- Project No 4526
- Project Name Microcystis blooms - insights from genomics and metagenomics
- Lead Organisation Melbourne Water
- Research Lead University of Newcastle
- Main Researcher Caitlin Romanis
The genus Microcystis is responsible for many ‘nuisance’ and toxic algal blooms that threaten various fresh water bodies in Australia. Of particular importance is the taxa Microcystis aeruginosa which is highly prevalent and contains a deep pangenome, leading to substantial genomic variability between strains. It has been established that certain cyanobacteria, including hepatotoxic Microcystis species, annually transition between planktonic and benthic forms. Benthic-planktonic coupling has been associated with an increase in the abundance of Microcystis during spring and summer, often resulting in dense surface blooms, followed by the sedimentation of colonies to the benthos during the cooler months. In order to improve industry predictions of the risk, timing and severity of toxic Microcystis blooms, this project aims to investigate the biological mechanisms and environmental triggers that cause bloom development. Through a range of classical isolation techniques and various ‘-omic’ studies this project will study the recruitment of benthic dwelling Microcystis species to surface waters.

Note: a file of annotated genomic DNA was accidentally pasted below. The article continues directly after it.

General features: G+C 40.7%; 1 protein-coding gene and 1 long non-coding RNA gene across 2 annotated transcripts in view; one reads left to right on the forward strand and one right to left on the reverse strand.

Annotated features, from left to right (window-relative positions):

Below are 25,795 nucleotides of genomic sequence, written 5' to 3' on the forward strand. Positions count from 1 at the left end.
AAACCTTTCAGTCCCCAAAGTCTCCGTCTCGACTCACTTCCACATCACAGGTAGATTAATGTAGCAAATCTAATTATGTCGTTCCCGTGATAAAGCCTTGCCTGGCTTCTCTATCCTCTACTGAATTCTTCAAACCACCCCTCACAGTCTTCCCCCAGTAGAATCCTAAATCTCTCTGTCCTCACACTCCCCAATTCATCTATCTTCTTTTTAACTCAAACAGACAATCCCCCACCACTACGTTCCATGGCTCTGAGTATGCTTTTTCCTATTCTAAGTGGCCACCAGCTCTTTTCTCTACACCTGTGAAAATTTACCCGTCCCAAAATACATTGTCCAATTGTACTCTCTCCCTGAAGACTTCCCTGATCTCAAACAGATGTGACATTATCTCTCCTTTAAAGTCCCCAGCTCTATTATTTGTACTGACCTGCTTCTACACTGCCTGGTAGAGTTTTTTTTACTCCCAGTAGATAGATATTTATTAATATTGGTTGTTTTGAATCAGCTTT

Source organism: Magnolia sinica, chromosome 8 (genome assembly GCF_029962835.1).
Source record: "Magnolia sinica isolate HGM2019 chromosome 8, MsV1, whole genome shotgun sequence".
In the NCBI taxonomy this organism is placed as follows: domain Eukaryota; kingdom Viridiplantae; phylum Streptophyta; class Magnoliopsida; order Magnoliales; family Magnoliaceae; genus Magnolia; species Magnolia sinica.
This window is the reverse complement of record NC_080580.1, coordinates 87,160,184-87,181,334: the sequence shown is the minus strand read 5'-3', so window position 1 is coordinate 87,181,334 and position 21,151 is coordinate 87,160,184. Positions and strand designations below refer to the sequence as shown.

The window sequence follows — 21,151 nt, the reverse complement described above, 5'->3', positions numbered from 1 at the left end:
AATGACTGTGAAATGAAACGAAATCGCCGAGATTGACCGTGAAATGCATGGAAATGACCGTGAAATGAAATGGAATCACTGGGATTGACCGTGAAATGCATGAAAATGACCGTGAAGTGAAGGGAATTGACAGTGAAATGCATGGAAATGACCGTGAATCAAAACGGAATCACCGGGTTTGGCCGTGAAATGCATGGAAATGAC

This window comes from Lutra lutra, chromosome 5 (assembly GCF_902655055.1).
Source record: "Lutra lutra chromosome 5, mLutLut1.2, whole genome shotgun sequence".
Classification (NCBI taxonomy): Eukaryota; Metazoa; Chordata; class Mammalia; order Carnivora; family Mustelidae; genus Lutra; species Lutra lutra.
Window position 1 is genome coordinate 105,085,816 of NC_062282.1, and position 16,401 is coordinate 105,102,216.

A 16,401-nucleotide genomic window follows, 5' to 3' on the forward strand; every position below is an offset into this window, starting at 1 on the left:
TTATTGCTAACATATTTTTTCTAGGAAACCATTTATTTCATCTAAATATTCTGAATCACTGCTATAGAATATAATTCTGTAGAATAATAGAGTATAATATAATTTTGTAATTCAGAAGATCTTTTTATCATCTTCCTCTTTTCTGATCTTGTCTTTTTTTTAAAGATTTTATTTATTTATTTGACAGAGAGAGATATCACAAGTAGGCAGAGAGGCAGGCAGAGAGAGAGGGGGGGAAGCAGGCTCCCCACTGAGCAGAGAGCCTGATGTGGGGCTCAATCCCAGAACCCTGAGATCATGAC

PhD Thesis underway by Caitlin Romanis.